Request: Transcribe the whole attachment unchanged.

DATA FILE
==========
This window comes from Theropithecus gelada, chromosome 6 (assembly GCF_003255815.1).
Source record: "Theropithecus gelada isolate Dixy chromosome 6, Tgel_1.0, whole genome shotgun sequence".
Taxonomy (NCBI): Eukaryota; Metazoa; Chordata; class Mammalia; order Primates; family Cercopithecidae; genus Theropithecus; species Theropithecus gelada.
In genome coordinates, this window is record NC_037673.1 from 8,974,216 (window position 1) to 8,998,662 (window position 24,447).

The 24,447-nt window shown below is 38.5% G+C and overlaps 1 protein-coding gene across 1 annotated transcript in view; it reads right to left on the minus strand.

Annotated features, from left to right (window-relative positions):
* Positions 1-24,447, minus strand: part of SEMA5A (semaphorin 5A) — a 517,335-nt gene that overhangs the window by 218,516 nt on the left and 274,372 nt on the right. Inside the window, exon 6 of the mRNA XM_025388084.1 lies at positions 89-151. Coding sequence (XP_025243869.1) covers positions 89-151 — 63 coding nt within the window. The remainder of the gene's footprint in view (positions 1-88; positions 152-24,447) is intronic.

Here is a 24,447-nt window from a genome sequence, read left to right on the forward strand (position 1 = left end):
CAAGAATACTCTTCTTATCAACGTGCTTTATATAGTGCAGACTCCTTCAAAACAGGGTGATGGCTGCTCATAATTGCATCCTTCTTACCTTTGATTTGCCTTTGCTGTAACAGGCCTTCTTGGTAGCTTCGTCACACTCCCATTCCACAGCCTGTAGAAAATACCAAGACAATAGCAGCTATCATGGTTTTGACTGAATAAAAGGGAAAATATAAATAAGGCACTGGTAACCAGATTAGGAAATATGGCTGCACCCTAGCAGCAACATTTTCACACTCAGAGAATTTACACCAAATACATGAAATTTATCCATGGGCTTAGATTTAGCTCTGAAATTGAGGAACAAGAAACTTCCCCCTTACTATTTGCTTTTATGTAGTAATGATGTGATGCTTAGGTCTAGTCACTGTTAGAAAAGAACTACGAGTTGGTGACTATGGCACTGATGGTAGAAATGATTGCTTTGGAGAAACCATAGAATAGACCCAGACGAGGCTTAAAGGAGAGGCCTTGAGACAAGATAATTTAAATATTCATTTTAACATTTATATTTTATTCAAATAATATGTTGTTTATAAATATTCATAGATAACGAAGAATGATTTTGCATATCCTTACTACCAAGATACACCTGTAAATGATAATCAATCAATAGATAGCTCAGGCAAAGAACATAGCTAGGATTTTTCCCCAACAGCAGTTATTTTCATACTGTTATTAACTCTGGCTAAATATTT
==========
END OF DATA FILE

This window comes from Theropithecus gelada, chromosome 6 (assembly GCF_003255815.1).
Source record: "Theropithecus gelada isolate Dixy chromosome 6, Tgel_1.0, whole genome shotgun sequence".
Taxonomy (NCBI): Eukaryota; Metazoa; Chordata; class Mammalia; order Primates; family Cercopithecidae; genus Theropithecus; species Theropithecus gelada.
In genome coordinates, this window is record NC_037673.1 from 8,974,216 (window position 1) to 8,998,662 (window position 24,447).

The 24,447-nt window shown below is 38.5% G+C and overlaps 1 protein-coding gene across 1 annotated transcript in view; it reads right to left on the minus strand.

Annotated features, from left to right (window-relative positions):
* Positions 1-24,447, minus strand: part of SEMA5A (semaphorin 5A) — a 517,335-nt gene that overhangs the window by 218,516 nt on the left and 274,372 nt on the right. Inside the window, exon 6 of the mRNA XM_025388084.1 lies at positions 89-151. Coding sequence (XP_025243869.1) covers positions 89-151 — 63 coding nt within the window. The remainder of the gene's footprint in view (positions 1-88; positions 152-24,447) is intronic.

Here is a 24,447-nt window from a genome sequence, read left to right on the forward strand (position 1 = left end):
CAAGAATACTCTTCTTATCAACGTGCTTTATATAGTGCAGACTCCTTCAAAACAGGGTGATGGCTGCTCATAATTGCATCCTTCTTACCTTTGATTTGCCTTTGCTGTAACAGGCCTTCTTGGTAGCTTCGTCACACTCCCATTCCACAGCCTGTAGAAAATACCAAGACAATAGCAGCTATCATGGTTTTGACTGAATAAAAGGGAAAATATAAATAAGGCACTGGTAACCAGATTAGGAAATATGGCTGCACCCTAGCAGCAACATTTTCACACTCAGAGAATTTACACCAAATACATGAAATTTATCCATGGGCTTAGATTTAGCTCTGAAATTGAGGAACAAGAAACTTCCCCCTTACTATTTGCTTTTATGTAGTAATGATGTGATGCTTAGGTCTAGTCACTGTTAGAAAAGAACTACGAGTTGGTGACTATGGCACTGATGGTAGAAATGATTGCTTTGGAGAAACCATAGAATAGACCCAGACGAGGCTTAAAGGAGAGGCCTTGAGACAAGATAATTTAAATATTCATTTTAACATTTATATTTTATTCAAATAATATGTTGTTTATAAATATTCATAGATAACGAAGAATGATTTTGCATATCCTTACTACCAAGATACACCTGTAAATGATAATCAATCAATAGATAGCTCAGGCAAAGAACATAGCTAGGATTTTTCCCCAACAGCAGTTATTTTCATACTGTTATTAACTCTGGCTAAATATTT